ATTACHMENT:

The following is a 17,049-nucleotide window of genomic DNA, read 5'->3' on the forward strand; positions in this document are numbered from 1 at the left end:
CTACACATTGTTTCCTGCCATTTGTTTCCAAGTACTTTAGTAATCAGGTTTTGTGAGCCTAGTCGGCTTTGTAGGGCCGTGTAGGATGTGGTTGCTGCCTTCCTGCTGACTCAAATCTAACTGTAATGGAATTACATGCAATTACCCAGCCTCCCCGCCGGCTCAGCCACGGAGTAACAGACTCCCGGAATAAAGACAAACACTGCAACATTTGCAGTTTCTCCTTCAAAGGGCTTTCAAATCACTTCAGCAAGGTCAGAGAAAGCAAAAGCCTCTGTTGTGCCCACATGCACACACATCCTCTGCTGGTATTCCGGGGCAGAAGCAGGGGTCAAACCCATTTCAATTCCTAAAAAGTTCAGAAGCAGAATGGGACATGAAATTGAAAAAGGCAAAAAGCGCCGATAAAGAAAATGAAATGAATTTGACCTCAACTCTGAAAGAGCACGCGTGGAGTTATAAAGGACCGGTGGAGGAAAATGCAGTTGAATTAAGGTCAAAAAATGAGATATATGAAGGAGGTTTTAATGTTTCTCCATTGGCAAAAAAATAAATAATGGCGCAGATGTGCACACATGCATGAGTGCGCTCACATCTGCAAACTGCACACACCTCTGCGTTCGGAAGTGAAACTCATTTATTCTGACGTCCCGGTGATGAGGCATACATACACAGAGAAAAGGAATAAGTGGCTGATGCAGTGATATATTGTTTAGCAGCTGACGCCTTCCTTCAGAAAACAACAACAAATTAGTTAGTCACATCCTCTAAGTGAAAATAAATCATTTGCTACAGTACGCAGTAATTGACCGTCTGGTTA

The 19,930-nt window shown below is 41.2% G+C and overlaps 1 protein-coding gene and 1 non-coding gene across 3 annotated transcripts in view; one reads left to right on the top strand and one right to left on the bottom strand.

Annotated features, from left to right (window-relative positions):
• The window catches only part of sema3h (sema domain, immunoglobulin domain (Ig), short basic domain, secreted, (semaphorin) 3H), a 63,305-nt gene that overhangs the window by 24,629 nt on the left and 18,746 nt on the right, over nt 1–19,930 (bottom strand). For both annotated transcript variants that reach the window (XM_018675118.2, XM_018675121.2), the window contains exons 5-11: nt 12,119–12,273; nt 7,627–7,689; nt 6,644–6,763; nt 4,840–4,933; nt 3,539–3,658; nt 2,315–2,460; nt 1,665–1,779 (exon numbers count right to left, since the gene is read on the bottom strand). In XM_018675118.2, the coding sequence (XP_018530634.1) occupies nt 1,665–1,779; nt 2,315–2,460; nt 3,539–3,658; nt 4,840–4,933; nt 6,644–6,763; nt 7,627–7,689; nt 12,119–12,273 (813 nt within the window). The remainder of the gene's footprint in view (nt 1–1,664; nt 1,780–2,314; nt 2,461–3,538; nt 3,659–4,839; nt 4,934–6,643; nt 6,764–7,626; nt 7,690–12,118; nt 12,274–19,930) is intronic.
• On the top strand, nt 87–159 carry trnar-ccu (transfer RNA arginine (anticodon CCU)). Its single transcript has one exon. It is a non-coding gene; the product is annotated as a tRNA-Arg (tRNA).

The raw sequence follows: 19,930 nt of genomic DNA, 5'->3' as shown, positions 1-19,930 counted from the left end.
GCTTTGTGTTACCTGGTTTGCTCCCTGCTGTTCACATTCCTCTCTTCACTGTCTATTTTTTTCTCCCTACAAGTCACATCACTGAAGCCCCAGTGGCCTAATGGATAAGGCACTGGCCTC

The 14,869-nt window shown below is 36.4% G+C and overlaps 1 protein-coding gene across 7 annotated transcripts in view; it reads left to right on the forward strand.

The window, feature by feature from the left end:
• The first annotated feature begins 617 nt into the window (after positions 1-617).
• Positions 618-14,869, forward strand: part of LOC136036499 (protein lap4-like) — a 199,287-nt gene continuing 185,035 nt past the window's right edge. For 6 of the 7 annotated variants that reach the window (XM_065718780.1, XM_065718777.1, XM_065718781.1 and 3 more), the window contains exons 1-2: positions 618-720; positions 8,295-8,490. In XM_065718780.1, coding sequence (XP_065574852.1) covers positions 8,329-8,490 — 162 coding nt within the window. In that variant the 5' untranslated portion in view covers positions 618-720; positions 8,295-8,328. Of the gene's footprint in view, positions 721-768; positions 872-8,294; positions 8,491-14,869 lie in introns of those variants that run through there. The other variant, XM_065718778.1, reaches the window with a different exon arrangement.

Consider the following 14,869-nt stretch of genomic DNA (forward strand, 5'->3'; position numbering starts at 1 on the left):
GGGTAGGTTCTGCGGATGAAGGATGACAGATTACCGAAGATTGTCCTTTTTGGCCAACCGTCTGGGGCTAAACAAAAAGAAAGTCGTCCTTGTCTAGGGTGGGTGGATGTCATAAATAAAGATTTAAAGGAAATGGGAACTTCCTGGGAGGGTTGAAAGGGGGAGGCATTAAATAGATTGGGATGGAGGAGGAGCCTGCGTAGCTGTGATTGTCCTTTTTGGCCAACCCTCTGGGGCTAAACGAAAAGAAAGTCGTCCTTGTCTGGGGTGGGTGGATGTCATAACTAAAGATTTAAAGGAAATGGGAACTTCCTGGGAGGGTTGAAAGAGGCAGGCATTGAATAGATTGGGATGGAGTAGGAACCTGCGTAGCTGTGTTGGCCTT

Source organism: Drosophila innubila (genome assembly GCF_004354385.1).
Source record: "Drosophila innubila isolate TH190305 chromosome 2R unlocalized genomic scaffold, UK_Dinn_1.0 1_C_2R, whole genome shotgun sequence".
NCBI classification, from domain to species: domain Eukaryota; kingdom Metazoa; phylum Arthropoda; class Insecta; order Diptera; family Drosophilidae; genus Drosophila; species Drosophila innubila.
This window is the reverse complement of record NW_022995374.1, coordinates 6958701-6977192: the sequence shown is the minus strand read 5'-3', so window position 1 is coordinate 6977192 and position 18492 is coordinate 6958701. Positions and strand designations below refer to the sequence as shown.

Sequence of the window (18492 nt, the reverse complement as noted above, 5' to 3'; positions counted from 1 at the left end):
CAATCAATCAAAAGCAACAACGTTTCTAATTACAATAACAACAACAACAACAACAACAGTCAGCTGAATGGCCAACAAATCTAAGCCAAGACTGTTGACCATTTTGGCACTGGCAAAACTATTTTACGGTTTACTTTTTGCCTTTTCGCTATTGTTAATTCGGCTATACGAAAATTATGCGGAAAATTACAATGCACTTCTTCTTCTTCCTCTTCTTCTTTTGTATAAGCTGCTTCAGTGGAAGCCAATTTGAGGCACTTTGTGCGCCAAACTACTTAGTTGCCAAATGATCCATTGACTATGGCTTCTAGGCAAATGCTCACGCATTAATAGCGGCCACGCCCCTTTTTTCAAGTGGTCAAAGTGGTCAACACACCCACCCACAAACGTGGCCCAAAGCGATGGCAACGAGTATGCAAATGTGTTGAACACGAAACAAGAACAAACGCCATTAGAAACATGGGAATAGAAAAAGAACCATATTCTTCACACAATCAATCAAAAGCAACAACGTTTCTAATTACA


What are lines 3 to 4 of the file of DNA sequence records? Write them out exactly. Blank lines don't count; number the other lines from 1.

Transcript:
The 19,930-nt window shown below is 41.2% G+C and overlaps 1 protein-coding gene and 1 non-coding gene across 3 annotated transcripts in view; one reads left to right on the top strand and one right to left on the bottom strand.

Annotated features, from left to right (window-relative positions):